Should I limit publication over DDP?

I have 2 Meteor apps connected over DDP:

  • App1Server subscribes to a publication of App2Server and stores data in a server-only MiniMongo collection
  • App1Server then publishes some parts of the data to App1WebClient (specified by the web client subscription options)

Now, the questions:

  1. Since there can be thousands of web clients connected to App1Server, and each will request other parts of the data, should App1Server posses all the data published by App2Server?

  2. Since the data in a collection created over DDP connection is stored in MiniMongo (hence RAM), does it mean that all the data, that is published without options from App2Server to App1Server is stored in the RAM and is recomputed even when only one property is changed, or it only stores the requested from web clients parts of the data?

  3. Should App1Server pass the same options to App2Server during subscription?

P.S. Sharing the same DB is not an option.

After reading the docs and experimenting, ended up with following understanding:

  1. Whenever an App1WebClient subscribes to App1Server, a new instance of App1Server publication is created.

  2. Within this each publication instance, there should be subscription to the App2Server (with options).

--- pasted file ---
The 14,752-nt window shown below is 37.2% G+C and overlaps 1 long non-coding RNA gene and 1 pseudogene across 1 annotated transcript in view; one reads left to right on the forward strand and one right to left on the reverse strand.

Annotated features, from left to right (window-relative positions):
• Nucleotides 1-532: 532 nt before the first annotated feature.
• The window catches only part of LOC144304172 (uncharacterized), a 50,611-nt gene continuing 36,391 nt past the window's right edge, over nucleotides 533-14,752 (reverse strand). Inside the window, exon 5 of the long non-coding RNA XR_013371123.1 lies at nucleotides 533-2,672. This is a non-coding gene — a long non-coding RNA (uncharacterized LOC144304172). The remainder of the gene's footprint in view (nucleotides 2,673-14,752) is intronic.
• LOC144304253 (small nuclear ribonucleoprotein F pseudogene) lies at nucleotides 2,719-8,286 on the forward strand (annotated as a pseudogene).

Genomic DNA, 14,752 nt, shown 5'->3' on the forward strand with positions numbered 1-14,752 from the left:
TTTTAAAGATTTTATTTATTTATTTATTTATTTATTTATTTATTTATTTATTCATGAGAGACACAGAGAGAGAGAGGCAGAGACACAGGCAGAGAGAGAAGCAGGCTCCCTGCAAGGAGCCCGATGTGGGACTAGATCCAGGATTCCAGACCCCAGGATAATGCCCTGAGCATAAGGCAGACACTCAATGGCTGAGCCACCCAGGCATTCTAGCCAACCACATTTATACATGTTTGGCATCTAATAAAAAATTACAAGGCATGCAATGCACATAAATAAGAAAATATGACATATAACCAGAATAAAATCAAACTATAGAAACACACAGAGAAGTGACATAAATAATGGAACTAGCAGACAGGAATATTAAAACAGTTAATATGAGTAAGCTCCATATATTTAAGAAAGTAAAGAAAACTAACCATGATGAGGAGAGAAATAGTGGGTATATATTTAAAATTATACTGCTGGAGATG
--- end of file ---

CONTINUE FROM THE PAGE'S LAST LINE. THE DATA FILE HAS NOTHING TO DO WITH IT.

3. It is important to stop the App2Server subscription whenever App1Server publication is stopped.

  4. App1Server can have multiple subscriptions to App2Server at the same time.

  5. Every such new subscription can have multiple combinations of options which all will be ‘merged’ on App2Server to make sure the exactly needed amount of data is sent from App2Server to App1Server as requested by all the opened subscriptions (with all their options).

For example:

const App2Server = DDP.connect('https://some.url')
const SomeCollection = new Mongo.Collection('theSameCollectionNameAsOnTheApp2Server', {connection: App2Server})

  'App1Publication' (someOptions) {
    const handler =  App2Server.subscribe('App2Publication', someOptions)
    // important!
    this.onStop(() => handler.stop())
    return SomeCollection.find({}, someOptions)

The answer: Yes, one should always limit subscriptions with options, but make sure the subscription to App2Server is always stopped once an instance of App1Server publication is stopped.